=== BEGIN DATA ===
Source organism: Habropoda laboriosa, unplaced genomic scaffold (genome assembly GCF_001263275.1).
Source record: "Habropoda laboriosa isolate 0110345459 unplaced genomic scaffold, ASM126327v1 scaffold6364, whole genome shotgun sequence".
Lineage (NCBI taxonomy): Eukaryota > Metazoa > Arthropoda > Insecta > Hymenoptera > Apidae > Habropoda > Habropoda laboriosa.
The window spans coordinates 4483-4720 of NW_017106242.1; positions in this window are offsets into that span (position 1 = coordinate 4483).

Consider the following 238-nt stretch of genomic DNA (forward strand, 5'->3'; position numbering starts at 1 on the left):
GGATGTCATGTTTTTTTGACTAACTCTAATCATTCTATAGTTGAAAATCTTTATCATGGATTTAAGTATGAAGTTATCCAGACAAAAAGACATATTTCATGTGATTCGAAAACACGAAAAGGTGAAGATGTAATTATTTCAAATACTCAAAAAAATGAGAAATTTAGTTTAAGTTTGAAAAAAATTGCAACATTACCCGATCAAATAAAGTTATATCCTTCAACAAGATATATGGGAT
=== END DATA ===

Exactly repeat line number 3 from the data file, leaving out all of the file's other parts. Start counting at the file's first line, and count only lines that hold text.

Lineage (NCBI taxonomy): Eukaryota > Metazoa > Arthropoda > Insecta > Hymenoptera > Apidae > Habropoda > Habropoda laboriosa.